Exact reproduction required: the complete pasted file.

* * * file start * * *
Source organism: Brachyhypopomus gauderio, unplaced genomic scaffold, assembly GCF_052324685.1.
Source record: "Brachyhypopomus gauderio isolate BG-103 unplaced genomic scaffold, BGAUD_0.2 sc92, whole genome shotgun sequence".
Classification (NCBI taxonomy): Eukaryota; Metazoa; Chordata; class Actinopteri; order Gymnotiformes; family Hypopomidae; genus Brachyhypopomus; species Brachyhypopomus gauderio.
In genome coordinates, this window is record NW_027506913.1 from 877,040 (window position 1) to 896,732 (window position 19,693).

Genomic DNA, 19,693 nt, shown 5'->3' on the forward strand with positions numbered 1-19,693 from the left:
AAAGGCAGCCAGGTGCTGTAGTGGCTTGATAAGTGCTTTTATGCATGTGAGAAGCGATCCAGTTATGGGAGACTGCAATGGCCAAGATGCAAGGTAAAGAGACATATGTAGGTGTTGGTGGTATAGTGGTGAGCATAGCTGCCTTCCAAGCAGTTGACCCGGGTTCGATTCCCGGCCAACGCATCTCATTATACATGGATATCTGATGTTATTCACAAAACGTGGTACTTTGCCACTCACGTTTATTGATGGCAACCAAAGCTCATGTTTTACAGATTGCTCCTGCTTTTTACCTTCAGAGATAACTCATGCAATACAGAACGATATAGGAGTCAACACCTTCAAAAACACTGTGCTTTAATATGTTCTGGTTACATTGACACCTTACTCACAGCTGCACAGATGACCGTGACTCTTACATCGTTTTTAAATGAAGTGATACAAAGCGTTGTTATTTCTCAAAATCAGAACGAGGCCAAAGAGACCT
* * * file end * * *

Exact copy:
Source organism: Brachyhypopomus gauderio, unplaced genomic scaffold, assembly GCF_052324685.1.
Source record: "Brachyhypopomus gauderio isolate BG-103 unplaced genomic scaffold, BGAUD_0.2 sc92, whole genome shotgun sequence".
Classification (NCBI taxonomy): Eukaryota; Metazoa; Chordata; class Actinopteri; order Gymnotiformes; family Hypopomidae; genus Brachyhypopomus; species Brachyhypopomus gauderio.
In genome coordinates, this window is record NW_027506913.1 from 877,040 (window position 1) to 896,732 (window position 19,693).

Genomic DNA, 19,693 nt, shown 5'->3' on the forward strand with positions numbered 1-19,693 from the left:
AAAGGCAGCCAGGTGCTGTAGTGGCTTGATAAGTGCTTTTATGCATGTGAGAAGCGATCCAGTTATGGGAGACTGCAATGGCCAAGATGCAAGGTAAAGAGACATATGTAGGTGTTGGTGGTATAGTGGTGAGCATAGCTGCCTTCCAAGCAGTTGACCCGGGTTCGATTCCCGGCCAACGCATCTCATTATACATGGATATCTGATGTTATTCACAAAACGTGGTACTTTGCCACTCACGTTTATTGATGGCAACCAAAGCTCATGTTTTACAGATTGCTCCTGCTTTTTACCTTCAGAGATAACTCATGCAATACAGAACGATATAGGAGTCAACACCTTCAAAAACACTGTGCTTTAATATGTTCTGGTTACATTGACACCTTACTCACAGCTGCACAGATGACCGTGACTCTTACATCGTTTTTAAATGAAGTGATACAAAGCGTTGTTATTTCTCAAAATCAGAACGAGGCCAAAGAGACCT